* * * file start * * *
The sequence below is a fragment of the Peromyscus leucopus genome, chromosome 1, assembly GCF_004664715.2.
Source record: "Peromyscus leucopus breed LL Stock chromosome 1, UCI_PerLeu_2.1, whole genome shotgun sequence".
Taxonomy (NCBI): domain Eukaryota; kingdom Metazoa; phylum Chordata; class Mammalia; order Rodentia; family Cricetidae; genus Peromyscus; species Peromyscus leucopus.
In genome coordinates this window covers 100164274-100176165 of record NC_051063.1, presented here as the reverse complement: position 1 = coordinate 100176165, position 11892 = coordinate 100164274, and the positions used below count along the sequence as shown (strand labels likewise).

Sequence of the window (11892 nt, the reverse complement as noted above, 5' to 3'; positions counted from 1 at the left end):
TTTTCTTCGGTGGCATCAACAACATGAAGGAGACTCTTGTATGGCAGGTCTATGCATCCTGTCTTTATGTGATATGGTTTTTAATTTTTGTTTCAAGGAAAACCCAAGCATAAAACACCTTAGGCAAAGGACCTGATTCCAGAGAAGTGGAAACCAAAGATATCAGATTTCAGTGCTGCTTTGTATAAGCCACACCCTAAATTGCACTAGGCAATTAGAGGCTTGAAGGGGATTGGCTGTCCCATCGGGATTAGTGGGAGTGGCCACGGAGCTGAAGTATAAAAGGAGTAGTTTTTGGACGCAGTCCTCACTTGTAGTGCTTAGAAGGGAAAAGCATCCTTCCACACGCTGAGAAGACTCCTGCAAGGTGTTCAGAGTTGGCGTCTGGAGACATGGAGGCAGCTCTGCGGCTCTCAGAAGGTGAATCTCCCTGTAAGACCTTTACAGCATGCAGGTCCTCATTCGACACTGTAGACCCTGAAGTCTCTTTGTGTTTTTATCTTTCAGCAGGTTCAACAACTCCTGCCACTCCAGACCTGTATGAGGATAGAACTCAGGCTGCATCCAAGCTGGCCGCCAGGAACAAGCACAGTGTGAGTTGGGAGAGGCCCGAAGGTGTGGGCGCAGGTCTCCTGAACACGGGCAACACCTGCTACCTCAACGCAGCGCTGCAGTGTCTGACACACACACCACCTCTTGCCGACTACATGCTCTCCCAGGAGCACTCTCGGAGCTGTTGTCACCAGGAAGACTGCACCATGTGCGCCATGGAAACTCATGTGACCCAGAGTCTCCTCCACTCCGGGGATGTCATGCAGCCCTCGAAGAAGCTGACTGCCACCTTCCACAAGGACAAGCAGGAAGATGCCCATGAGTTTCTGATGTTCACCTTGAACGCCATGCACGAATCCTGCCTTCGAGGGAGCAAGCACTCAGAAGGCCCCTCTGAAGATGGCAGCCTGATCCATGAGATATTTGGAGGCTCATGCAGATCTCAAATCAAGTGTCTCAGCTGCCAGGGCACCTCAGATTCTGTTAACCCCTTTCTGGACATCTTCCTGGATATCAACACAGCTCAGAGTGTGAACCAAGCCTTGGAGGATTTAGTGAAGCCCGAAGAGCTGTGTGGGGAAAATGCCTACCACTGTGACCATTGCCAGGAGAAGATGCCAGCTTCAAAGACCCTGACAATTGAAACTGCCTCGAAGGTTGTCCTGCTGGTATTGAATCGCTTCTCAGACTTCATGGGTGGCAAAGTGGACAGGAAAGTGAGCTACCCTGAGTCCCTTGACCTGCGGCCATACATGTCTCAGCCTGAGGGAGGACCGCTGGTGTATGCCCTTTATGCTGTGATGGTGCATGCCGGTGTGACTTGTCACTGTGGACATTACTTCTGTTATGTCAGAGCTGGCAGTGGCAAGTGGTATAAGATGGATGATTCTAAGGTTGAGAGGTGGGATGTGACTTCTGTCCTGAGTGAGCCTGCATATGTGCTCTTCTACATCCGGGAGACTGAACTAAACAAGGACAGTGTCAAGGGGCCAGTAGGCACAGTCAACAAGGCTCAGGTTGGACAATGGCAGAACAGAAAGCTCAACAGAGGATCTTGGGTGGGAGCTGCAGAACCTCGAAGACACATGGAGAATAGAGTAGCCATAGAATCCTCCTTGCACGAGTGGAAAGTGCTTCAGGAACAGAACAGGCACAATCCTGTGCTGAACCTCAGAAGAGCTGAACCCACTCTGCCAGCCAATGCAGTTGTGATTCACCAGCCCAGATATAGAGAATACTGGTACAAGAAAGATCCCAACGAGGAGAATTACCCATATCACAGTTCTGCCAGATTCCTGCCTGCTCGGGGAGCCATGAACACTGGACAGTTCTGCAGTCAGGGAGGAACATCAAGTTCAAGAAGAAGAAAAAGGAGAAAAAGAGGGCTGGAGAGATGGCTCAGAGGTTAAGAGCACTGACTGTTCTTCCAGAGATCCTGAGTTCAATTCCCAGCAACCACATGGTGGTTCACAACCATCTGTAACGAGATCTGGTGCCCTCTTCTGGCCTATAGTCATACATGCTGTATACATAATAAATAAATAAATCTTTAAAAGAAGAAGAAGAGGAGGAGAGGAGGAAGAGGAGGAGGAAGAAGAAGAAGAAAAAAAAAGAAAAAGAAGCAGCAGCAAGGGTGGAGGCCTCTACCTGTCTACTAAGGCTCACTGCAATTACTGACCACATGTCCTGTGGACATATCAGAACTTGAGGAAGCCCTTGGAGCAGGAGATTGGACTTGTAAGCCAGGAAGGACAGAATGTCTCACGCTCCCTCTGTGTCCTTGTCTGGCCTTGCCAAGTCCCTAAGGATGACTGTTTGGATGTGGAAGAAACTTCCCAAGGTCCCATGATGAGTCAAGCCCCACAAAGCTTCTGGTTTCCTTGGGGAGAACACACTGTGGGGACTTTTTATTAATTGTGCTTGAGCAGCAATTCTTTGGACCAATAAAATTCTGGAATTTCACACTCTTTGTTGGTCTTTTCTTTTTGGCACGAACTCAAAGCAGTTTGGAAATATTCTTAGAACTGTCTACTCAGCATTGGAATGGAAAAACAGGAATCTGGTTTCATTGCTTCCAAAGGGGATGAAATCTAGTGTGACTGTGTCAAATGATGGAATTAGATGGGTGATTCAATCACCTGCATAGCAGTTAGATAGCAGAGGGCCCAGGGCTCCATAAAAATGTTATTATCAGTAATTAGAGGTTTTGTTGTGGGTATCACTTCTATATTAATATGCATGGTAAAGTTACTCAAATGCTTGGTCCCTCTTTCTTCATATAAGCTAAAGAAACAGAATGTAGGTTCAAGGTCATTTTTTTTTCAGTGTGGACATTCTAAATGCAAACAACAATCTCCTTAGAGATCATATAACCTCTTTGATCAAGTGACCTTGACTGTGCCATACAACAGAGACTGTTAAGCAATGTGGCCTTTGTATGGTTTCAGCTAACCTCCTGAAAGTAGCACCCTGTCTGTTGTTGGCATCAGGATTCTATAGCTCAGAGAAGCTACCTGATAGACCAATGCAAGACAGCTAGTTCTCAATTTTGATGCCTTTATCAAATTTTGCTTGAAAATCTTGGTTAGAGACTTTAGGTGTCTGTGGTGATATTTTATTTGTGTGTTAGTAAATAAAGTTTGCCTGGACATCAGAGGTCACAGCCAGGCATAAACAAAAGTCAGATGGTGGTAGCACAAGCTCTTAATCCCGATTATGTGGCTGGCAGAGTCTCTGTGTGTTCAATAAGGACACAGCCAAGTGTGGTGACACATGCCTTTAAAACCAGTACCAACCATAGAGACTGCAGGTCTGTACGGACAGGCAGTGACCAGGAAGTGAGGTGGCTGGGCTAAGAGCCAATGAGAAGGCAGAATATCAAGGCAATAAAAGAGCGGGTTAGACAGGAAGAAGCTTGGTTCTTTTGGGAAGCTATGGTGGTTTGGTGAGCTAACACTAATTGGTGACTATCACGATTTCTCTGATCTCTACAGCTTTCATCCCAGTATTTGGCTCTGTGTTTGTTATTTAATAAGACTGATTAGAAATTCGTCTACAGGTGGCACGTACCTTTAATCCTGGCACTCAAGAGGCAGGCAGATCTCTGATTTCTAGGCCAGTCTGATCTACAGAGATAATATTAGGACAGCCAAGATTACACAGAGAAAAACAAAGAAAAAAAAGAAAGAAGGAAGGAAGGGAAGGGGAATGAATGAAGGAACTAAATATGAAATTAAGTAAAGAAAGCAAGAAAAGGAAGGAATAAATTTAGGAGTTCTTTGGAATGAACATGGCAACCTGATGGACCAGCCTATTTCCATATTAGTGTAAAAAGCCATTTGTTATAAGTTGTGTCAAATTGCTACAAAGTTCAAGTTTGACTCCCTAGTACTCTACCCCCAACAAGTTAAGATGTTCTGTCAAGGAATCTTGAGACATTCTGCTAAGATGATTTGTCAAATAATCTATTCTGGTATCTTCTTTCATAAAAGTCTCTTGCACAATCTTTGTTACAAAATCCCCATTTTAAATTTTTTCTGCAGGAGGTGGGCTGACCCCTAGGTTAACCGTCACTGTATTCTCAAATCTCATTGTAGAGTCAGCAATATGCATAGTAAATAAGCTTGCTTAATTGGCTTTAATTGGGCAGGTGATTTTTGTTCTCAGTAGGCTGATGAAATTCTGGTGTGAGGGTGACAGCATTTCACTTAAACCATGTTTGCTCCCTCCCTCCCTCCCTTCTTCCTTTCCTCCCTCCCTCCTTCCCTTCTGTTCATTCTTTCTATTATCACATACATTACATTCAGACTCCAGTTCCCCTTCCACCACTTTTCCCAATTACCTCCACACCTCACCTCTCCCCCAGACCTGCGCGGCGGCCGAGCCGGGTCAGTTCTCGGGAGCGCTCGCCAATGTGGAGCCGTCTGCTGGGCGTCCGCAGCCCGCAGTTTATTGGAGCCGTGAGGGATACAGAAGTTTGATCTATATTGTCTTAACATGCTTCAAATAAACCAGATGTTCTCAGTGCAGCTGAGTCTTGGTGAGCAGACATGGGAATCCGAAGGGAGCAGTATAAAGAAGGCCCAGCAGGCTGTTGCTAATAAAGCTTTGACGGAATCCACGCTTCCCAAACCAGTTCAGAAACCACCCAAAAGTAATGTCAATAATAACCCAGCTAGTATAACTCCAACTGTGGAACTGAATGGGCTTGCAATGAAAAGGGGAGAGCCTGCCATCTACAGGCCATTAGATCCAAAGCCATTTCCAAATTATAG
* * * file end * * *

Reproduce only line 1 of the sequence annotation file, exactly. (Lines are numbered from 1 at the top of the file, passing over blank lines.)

The sequence below is a fragment of the Peromyscus leucopus genome, chromosome 1, assembly GCF_004664715.2.